LU: Is it tough to gain support and maintain respect in such a male-dominated field?
Omega: You have to know what works for you and once your livity could match up with your music, they can’t come around you. I started early, at a time when there were few strong female voices to set the course or order. I could have taken that as a negative but my mom called me “Queen” from birth. So I always carried myself like I was a woman of power. Now, I feel like I have bridged the gap and get that respect from Sizzla to whoever you want to call. [Laughs] I get the respect from all dem man dem as we say.
Kushite: It had times that are so stressful and people discourage you. As a female artiste, you get so much fight down but you have to be Royalty. People wake up in the morning and meditate on you and your music. And when I feel shy, it’s sistrens that are coming up to me saying they love what I do. I remember coming offstage after opening for Midnite and [turns to Queen] you came up to me and said “Don’t stop what you doing!” I didn’t even know you knew me. Those moments push you through.
LU: Let’s talk image. You expect women in Rastafari to carry themselves a certain way but we have seen even you Omega put down a lil’ Trini wine in shows…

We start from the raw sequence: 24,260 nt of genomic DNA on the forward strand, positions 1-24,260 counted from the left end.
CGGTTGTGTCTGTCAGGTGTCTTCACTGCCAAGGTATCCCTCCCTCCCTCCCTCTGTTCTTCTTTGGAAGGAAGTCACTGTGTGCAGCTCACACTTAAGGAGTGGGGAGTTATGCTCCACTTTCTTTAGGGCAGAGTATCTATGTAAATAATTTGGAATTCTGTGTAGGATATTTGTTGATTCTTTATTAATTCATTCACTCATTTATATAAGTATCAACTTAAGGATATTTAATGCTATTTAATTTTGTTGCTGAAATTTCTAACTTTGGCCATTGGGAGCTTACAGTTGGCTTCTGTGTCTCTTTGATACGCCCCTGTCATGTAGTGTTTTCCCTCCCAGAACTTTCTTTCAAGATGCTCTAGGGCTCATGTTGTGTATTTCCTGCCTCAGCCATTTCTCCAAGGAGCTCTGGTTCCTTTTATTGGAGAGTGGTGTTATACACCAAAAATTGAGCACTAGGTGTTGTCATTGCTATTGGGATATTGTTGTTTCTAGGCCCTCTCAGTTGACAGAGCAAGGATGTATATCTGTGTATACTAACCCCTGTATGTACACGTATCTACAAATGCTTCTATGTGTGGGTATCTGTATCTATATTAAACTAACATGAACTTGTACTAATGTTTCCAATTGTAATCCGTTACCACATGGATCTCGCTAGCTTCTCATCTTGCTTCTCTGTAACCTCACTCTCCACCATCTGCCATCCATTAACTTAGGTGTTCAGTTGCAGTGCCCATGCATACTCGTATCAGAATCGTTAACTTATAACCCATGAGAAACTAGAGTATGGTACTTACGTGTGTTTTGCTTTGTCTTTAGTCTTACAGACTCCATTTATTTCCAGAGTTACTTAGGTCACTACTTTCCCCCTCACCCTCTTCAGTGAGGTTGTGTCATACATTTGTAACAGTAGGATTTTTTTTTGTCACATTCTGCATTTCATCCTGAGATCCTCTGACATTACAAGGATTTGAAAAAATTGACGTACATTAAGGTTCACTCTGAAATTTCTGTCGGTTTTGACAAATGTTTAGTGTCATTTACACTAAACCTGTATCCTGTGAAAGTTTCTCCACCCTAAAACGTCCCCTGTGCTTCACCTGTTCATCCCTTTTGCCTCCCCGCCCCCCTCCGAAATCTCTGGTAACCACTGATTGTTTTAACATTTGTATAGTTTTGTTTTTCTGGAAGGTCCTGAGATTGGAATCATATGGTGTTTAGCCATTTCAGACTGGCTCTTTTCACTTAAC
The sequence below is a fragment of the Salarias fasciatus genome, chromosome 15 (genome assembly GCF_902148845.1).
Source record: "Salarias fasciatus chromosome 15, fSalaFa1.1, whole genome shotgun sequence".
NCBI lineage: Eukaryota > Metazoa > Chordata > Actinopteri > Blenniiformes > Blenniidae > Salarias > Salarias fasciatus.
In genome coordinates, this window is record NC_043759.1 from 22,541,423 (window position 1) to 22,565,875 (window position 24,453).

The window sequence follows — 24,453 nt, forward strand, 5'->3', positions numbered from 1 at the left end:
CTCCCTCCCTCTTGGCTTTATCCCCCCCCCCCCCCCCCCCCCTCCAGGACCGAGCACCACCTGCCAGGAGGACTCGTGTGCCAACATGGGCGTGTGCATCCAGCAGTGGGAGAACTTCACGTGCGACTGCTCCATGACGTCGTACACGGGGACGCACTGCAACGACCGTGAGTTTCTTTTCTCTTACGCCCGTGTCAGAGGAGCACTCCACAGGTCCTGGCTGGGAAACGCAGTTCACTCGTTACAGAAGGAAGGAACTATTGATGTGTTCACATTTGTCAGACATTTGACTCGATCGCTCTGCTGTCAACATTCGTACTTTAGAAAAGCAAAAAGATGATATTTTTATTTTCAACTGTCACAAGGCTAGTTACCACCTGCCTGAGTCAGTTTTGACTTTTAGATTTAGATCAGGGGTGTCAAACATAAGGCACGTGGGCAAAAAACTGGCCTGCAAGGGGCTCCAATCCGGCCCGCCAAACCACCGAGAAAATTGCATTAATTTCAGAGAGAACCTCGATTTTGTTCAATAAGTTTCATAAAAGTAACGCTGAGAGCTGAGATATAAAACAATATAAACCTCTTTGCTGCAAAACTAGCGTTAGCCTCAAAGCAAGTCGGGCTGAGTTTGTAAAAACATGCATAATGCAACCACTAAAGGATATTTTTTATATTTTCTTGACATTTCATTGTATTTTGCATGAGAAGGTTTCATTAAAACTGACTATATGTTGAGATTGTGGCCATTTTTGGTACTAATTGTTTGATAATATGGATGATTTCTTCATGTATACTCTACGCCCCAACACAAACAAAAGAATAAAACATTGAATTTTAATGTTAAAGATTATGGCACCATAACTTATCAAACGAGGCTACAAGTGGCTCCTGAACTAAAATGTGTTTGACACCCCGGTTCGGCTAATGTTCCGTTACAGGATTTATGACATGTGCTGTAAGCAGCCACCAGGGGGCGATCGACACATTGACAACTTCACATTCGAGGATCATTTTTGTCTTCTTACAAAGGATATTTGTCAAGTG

Omega: [laughing] I can’t help that. The first time I did it, even I felt like “What on earth am I doing?!” but it didn’t feel wrong. Sometimes when I performing I have moments when the Trini takes over, but I would say it’s the African. Because it comes from that. We in Trinidad may be the best at doing it in the Caribbean but it is African dance so it’s also mine and sometimes the vibe calls me to do it but it’s not overdone and it’s so rare that I feel it’s okay. I also have songs that sing about sex but it’s how you put it across. You could do it without offending. I have a song on my fourth album with Buju Banton that speaks to bedroom behavior. It’s an adult song. So I have those songs. I am a woman and I have my sexy side too.